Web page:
Humanitarian Architecture Competition – Mayukwayukwa Refugee Camp: A Sustainable Development Center in Zambia
Archstorming, in support of the NGO PROVS and UNHCR, is launching an architecture competition in Mayukwayukwa, the oldest refugee camp in Africa. Working in the field of emergency architecture, the competition will be looking for designs for a new Sustainable Development Center to be built in the camp, a space where refugees will be able to carry out projects in areas such as health, education or construction. Special attention will be paid to the use of sustainable materials and easy-to-build construction techniques, with the ultimate goal of enabling refugees to use the method learned when building their own houses. You can register today here.
Zambia has been generous host to refugees since 1966, when the Angolan revolution against the Portuguese spread to the east of the country forcing people to flee for safety in neighboring Zambia. Almost 60 years later, Zambia is still receiving refugees from a long list of countries, with a predominance of Congolese, Burundians and Somalis. There are a total of about 105,000 refugees in camps and settlements in Zambia of which 65,000 are Congolese and 20,000 are Angolan.
Since the creation of those camps, several NGOs have been actively working in creating community development programs among refugees in response to their requests. They operate along with UNHCR and the Zambian Government making sure that their dignity, worth, and possibility to improve are assured.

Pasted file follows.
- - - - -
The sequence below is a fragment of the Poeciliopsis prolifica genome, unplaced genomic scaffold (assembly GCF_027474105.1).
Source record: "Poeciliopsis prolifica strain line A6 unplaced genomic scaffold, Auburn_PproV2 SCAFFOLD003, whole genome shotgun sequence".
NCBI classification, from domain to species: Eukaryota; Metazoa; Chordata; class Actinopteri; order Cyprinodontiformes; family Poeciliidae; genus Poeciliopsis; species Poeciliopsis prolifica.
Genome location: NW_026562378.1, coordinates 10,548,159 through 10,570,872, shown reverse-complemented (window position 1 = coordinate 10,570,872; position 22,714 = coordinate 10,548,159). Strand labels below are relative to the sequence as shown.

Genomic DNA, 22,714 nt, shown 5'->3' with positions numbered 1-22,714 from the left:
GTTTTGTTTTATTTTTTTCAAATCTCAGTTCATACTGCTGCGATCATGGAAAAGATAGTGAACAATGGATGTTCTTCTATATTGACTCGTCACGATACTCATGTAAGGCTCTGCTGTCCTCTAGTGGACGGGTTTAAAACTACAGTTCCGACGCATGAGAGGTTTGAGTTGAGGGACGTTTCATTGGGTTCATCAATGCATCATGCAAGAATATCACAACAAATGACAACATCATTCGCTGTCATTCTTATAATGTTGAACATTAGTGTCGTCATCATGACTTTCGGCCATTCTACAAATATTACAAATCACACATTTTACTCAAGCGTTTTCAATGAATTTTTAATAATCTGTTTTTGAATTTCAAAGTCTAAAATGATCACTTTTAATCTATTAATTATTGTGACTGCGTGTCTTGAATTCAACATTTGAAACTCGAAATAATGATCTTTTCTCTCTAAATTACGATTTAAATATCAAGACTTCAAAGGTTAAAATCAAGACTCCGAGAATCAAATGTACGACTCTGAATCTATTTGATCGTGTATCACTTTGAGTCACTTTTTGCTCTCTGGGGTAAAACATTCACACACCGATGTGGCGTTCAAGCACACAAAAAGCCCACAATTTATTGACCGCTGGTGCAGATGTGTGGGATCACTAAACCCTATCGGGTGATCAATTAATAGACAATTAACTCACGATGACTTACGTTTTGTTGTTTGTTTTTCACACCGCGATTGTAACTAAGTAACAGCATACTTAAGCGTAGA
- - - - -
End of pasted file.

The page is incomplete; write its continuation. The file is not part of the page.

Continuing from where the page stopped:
This competition is calling for proposals to design a new Sustainable Development Center in Mayukwayuukwa refugee camp, with the focus on using local and sustainable materials and easy-to-build construction techniques that can be replicable by the refugees when building their own houses. The organizers are looking for a building that can become a reference for the whole community.
The new Sustainable Development Center will have three main functions: 1. Host volunteers, staff and NGO members, 2. Organize workshops and courses and 3. Support local authorities in the implementation of programs and activities. The assigned plot has a dimension of 120m x 120m and the program will include six bedrooms for volunteers, three classrooms / multipurpose spaces, an office, a kitchen with dining area, bathrooms, an orchard and a small farm, and several areas for outdoor activities.
The building will start its construction in 2023. PROVS organizes volunteer trips where participants are able to help in construction, participate in workshops and get involved in programs with the local people. For this project they will also organize a volunteer trip around July 2023 (dates to be confirmed), to which everyone is invited to participate. Find all the information here.
1st place: 6.000€ + Project Construction
2nd place: 2.000€
3rd place: 1.000€
2x Special Honorable Mention: 500€
10x Honorable Mentions
In addition, the winning projects and finalists will be published in magazines, blogs or architecture web pages, social networks or the Archstorming website. An official book featuring the competition projects will be published after the contest. The book will include an interview with the winning team as well as exclusive jury comments. A free copy will be awarded to all winners and honorable mentions. A digital certificate of participation will be given to all contestants.
October 26, 2022 – November 23, 2022: Early Registration Period
November 24, 2022 – December 21, 2022: Regular Registration Period
December 22, 2022 – January 18, 2023: Advanced Registration Period
January 19, 2023 – February 15, 2023: Late Registration Period
February 15, 2023: Submission Deadline
March 15, 2023: Winners Announced
Registrations are open. Get all the information here.
This competition was submitted by an ArchDaily user. If you’d like to submit a competition, call for submissions or other architectural ‘opportunity’ please use our “Submit a Competition” form. The views expressed in announcements submitted by ArchDaily users do not necessarily reflect the views of ArchDaily.